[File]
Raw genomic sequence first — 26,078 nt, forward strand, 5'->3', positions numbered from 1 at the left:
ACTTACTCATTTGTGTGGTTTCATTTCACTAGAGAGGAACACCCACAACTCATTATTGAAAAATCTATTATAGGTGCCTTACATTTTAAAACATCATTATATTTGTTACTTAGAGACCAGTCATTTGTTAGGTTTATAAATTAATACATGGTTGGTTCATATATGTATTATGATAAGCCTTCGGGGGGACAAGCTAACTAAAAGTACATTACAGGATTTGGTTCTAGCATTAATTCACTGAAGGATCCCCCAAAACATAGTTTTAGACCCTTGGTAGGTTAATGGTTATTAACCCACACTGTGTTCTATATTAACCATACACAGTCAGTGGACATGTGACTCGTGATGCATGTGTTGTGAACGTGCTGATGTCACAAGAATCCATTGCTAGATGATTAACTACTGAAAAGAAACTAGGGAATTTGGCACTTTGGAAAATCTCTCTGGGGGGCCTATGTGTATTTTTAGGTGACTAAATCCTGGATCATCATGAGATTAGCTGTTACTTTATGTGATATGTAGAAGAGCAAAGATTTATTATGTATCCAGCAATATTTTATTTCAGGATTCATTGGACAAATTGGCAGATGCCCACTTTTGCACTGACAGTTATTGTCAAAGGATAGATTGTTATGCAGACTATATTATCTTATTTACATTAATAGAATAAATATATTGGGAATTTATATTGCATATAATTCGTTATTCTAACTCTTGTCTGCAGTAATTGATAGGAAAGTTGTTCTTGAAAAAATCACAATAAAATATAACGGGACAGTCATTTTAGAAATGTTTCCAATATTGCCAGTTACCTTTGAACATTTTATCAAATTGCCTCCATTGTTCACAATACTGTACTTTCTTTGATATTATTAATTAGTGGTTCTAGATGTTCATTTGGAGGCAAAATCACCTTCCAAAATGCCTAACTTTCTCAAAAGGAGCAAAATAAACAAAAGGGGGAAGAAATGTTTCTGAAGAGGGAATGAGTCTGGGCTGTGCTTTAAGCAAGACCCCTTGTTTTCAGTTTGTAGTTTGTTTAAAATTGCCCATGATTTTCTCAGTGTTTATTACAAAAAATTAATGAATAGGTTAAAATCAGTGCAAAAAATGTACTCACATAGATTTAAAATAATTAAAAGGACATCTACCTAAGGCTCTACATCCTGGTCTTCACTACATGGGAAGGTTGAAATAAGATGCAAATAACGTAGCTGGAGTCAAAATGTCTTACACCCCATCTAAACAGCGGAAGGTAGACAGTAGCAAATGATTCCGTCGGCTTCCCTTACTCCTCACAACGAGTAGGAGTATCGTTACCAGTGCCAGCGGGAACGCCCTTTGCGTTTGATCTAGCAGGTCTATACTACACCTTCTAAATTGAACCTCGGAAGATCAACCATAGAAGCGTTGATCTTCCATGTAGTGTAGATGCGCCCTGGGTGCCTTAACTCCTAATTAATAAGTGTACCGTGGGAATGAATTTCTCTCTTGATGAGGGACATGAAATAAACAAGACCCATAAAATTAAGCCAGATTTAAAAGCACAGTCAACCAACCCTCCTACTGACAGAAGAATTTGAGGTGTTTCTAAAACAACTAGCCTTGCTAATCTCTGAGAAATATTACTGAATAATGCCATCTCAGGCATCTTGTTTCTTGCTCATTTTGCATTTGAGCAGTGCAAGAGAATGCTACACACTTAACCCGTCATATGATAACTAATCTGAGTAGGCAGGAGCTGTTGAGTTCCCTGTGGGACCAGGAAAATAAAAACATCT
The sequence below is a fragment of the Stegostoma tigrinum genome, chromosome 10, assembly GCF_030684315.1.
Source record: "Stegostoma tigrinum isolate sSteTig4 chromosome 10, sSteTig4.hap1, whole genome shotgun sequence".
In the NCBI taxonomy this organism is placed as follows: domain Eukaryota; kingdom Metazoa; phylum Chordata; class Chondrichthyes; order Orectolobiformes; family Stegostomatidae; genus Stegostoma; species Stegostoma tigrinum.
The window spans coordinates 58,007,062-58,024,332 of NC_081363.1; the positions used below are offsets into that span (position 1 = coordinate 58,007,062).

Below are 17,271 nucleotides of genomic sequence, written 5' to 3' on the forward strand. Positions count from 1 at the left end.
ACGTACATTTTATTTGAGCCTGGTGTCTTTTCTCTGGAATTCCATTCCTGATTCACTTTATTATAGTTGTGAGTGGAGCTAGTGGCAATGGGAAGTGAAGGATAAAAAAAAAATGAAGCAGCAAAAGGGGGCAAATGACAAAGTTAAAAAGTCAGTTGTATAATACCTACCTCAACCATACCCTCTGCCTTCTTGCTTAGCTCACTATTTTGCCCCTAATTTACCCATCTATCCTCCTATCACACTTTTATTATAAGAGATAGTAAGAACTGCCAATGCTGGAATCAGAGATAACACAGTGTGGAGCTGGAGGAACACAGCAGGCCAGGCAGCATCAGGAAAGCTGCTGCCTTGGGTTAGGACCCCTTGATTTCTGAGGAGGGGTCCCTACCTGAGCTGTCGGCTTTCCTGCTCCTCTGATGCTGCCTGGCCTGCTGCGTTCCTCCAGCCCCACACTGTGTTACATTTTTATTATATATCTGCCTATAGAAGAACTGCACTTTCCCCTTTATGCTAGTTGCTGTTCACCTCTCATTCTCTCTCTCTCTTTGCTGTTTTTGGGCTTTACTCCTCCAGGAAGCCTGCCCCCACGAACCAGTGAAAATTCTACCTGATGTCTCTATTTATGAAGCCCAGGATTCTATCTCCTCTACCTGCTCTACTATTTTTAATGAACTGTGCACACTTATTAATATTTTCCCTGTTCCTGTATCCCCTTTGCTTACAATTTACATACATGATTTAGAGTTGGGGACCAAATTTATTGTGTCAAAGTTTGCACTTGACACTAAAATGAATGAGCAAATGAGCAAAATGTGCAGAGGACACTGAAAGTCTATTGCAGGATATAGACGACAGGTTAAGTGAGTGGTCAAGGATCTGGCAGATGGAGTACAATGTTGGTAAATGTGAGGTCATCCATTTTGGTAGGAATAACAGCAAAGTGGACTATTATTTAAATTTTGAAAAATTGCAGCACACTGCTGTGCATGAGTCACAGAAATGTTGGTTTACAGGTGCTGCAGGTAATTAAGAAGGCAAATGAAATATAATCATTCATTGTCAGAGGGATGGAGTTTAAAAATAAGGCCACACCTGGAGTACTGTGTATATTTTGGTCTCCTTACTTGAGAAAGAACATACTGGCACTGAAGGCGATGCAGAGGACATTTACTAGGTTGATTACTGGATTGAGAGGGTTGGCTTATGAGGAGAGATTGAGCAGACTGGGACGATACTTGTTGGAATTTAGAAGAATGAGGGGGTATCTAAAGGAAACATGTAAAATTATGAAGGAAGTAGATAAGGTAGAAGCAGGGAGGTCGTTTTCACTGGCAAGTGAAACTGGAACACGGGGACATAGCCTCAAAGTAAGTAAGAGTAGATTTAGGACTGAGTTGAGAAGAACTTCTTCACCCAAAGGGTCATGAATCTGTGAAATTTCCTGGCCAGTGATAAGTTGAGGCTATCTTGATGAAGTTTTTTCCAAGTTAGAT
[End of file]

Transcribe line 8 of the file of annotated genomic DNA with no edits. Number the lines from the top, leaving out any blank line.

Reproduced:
ACGTACATTTTATTTGAGCCTGGTGTCTTTTCTCTGGAATTCCATTCCTGATTCACTTTATTATAGTTGTGAGTGGAGCTAGTGGCAATGGGAAGTGAAGGATAAAAAAAAAATGAAGCAGCAAAAGGGGGCAAATGACAAAGTTAAAAAGTCAGTTGTATAATACCTACCTCAACCATACCCTCTGCCTTCTTGCTTAGCTCACTATTTTGCCCCTAATTTACCCATCTATCCTCCTATCACACTTTTATTATAAGAGATAGTAAGAACTGCCAATGCTGGAATCAGAGATAACACAGTGTGGAGCTGGAGGAACACAGCAGGCCAGGCAGCATCAGGAAAGCTGCTGCCTTGGGTTAGGACCCCTTGATTTCTGAGGAGGGGTCCCTACCTGAGCTGTCGGCTTTCCTGCTCCTCTGATGCTGCCTGGCCTGCTGCGTTCCTCCAGCCCCACACTGTGTTACATTTTTATTATATATCTGCCTATAGAAGAACTGCACTTTCCCCTTTATGCTAGTTGCTGTTCACCTCTCATTCTCTCTCTCTCTTTGCTGTTTTTGGGCTTTACTCCTCCAGGAAGCCTGCCCCCACGAACCAGTGAAAATTCTACCTGATGTCTCTATTTATGAAGCCCAGGATTCTATCTCCTCTACCTGCTCTACTATTTTTAATGAACTGTGCACACTTATTAATATTTTCCCTGTTCCTGTATCCCCTTTGCTTACAATTTACATACATGATTTAGAGTTGGGGACCAAATTTATTGTGTCAAAGTTTGCACTTGACACTAAAATGAATGAGCAAATGAGCAAAATGTGCAGAGGACACTGAAAGTCTATTGCAGGATATAGACGACAGGTTAAGTGAGTGGTCAAGGATCTGGCAGATGGAGTACAATGTTGGTAAATGTGAGGTCATCCATTTTGGTAGGAATAACAGCAAAGTGGACTATTATTTAAATTTTGAAAAATTGCAGCACACTGCTGTGCATGAGTCACAGAAATGTTGGTTTACAGGTGCTGCAGGTAATTAAGAAGGCAAATGAAATATAATCATTCATTGTCAGAGGGATGGAGTTTAAAAATAAGGCCACACCTGGAGTACTGTGTATATTTTGGTCTCCTTACTTGAGAAAGAACATACTGGCACTGAAGGCGATGCAGAGGACATTTACTAGGTTGATTACTGGATTGAGAGGGTTGGCTTATGAGGAGAGATTGAGCAGACTGGGACGATACTTGTTGGAATTTAGAAGAATGAGGGGGTATCTAAAGGAAACATGTAAAATTATGAAGGAAGTAGATAAGGTAGAAGCAGGGAGGTCGTTTTCACTGGCAAGTGAAACTGGAACACGGGGACATAGCCTCAAAGTAAGTAAGAGTAGATTTAGGACTGAGTTGAGAAGAACTTCTTCACCCAAAGGGTCATGAATCTGTGAAATTTCCTGGCCAGTGATAAGTTGAGGCTATCTTGATGAAGTTTTTTCCAAGTTAGAT